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Working with existing code

Hi Everyone,

 

I'm new to writing to forums etc. so forgive my approach if it seems a little different.

I would be delighted if I can offer a discussion that is helpful. I have worked for a number of years without being monitored, designs have worked ok but I don't get expert feedback. I want to find a way of learning better more efficient techniques, other than from youtube and courses.

 

I am working on various  test sequencer projects  (RF test equipment using RS232, GPIB etc) with someone else's code.

 

Here are some of my questions:

 

Are there any drawbacks from using "DATA HIWAYS" (Clusters of clusters on shift registers of a state machine). which contain all/over  aprox 100 controls. 

So i pick up someone else's design and its really big, spanning 6x the screen, wires everywhere.

I decide to keep the functionality but refactor the code to one screen. I create a state machine that allows me to break down the process into single steps, I am thinking I want to practice working with Object Oriented programming but at a much later date, so I plan to  let the project "evolve gradually toward OOP", so I try to make each VI very similar, similar to a class method with error in/out and class in/out and maybe one other terminal.

I notice that each VI has all data available and most processes are unbundling or bundling with a simple process. No untidy wires, a simple testable step, but a heck of a lot of data choice.

Yes I could access as much as possible via references, but would it be better to limit the data.

I'm not experienced with OOP, but i'm thinking it would be an easier step to let all the data travel down the root class wire, and use dynamic dispatching instead of case structures. 

In general I don't have the time to rebuild from scratch and the functionality of the code is ok anyway.

 

Any comments would be gratefully received.

 

Kind regards

 

Alan

 

Message 1 of 5
(213 Views)

First of all, welcome.

 

I don't see a problem with it. Quite often when working with existing code, it's almost impossible to grasp the details of the code in enough fidelity to propose a perfect end solution. Sometimes "little things" end up tripping you up on the way.

 

So I, programming LabVIEW for over 20 years now, do it similarly. Once you have organised the code sufficiently, a second step can be to improve the code further. By organising a first time, your second refactor may get very close to the "optimal" solution, but it rarely happens in a single step.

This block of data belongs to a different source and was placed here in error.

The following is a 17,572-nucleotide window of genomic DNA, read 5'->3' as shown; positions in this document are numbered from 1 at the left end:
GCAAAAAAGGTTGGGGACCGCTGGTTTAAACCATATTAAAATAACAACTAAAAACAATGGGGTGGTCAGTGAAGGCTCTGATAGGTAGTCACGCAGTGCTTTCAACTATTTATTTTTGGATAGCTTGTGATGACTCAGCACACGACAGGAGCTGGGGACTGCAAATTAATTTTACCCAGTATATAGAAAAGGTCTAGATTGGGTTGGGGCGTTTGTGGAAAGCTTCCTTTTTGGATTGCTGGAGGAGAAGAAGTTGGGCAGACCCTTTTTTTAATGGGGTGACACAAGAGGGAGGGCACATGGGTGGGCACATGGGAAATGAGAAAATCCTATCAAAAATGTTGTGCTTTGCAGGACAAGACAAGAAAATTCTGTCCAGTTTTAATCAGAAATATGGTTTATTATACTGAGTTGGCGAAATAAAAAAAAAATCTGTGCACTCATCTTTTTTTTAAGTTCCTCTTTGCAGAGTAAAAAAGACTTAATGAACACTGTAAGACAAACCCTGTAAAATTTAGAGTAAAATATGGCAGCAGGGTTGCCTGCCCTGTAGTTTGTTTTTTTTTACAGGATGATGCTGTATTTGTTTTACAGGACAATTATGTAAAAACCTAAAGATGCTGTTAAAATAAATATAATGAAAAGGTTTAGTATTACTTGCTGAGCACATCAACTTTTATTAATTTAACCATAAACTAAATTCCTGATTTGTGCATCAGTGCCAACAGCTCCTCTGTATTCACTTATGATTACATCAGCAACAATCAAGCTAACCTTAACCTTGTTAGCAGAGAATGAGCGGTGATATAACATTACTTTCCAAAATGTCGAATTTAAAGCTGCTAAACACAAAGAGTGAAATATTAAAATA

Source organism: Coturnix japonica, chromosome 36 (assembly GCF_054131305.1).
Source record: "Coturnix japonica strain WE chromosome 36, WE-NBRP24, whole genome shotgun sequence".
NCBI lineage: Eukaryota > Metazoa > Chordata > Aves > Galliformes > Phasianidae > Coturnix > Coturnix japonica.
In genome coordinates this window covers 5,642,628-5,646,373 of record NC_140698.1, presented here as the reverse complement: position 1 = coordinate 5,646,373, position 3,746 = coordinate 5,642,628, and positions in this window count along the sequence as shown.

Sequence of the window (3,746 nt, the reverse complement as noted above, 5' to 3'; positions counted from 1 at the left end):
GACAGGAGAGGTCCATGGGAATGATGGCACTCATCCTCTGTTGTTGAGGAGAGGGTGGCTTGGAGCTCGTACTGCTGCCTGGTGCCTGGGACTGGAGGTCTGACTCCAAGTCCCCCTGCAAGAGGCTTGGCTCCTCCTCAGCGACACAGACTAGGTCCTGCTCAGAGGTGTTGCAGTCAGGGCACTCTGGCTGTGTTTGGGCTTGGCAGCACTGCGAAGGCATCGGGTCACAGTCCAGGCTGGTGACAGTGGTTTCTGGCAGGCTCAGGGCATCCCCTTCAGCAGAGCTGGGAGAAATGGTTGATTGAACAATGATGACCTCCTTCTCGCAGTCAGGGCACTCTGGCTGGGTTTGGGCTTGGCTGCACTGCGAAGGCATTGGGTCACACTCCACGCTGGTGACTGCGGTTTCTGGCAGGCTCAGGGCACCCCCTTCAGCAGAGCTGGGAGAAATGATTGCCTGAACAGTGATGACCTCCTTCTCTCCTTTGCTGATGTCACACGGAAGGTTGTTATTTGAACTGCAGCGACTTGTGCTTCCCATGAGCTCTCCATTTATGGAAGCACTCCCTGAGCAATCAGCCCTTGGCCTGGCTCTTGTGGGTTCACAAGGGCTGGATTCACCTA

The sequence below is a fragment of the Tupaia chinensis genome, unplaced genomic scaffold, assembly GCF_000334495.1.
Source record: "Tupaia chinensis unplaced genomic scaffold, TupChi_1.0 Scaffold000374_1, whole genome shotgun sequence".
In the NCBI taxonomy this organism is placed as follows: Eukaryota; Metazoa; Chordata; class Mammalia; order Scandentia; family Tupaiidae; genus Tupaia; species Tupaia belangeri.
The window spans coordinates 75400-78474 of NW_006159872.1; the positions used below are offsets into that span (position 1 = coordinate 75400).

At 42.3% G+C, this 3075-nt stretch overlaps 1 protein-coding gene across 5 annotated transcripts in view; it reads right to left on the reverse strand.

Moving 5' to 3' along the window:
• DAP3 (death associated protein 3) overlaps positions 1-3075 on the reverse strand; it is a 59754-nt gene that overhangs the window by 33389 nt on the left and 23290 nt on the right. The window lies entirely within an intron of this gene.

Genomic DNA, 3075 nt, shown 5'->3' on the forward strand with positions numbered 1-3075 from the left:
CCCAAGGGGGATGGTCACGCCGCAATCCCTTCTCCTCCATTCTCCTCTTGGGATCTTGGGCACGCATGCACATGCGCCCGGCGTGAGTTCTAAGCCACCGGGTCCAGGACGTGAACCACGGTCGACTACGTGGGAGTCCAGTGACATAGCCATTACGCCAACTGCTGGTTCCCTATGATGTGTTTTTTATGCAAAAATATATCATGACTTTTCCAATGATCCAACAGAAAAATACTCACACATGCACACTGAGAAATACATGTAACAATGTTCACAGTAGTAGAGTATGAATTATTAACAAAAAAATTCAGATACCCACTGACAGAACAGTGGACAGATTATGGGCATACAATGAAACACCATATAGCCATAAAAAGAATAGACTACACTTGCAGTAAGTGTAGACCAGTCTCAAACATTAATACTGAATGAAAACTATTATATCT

But my tip is to make notes of the portions which particularly offend you for later dates. Leave comments on the BD so that next time you see the code, you'll be reminded.

 

I don't know what others think, but I find an iterative refactoring to be the safest way to get a positive end result unless you have intimate knowledge of the intended inner workings already (i.e. if it's your code).

Message 2 of 5
(194 Views)

What he said!

 

In addition.  Participation in the Forums is an excellent means to improve your LabVIEW skills.   You'll learn more here by accident than anywhere else by intention.  And some creative searching will really pay off. 

 

Creative Searching!  I'll give you an example (That I often share with clients.)  Tag clouds on User profile pages are not private! Use them!  In fact,  if you look at my Tag Cloud you will find "Required Reading" and/or "Required_Reading"

NOTE TO SELF: A whole bunch of people are going to wonder where all these new Kudos are coming from. 


"Should be" isn't "Is" -Jay
Message 3 of 5
(186 Views)

Yes, I would agree that simply particiating here on the forumns is extremely educational. As you look through posts try to always evaluate any code that gets posted. Not to be criitical to the poster but to see examples of good code as well as bad code. Try to find the common elements of what makes code good and what produces bad code.  Make note of some of the tips and tricks which get posted and always be open to doing something a different way.

 

Re-factoring is a iterative process. It takes time.

 

In terms of OOP, I highly recommend you familarize yourself with the SOLID principals of OOP design. As you start down the path of OOP try to start in the right direction from the beginning.



Mark Yedinak
Certified LabVIEW Architect
LabVIEW Champion

"Does anyone know where the love of God goes when the waves turn the minutes to hours?"
Wreck of the Edmund Fitzgerald - Gordon Lightfoot
Message 4 of 5
(175 Views)

Oh, and to add to what Jeff and Mark said, the vast majority of things I learned at the earlier stages of my LabVIEW career was from observing this forum.

 

I'm still learning from it.

 

You'll soon learn whose posts are "on your wavelength" so to speak. We're a heterogenous bunch.

Message 5 of 5
(163 Views)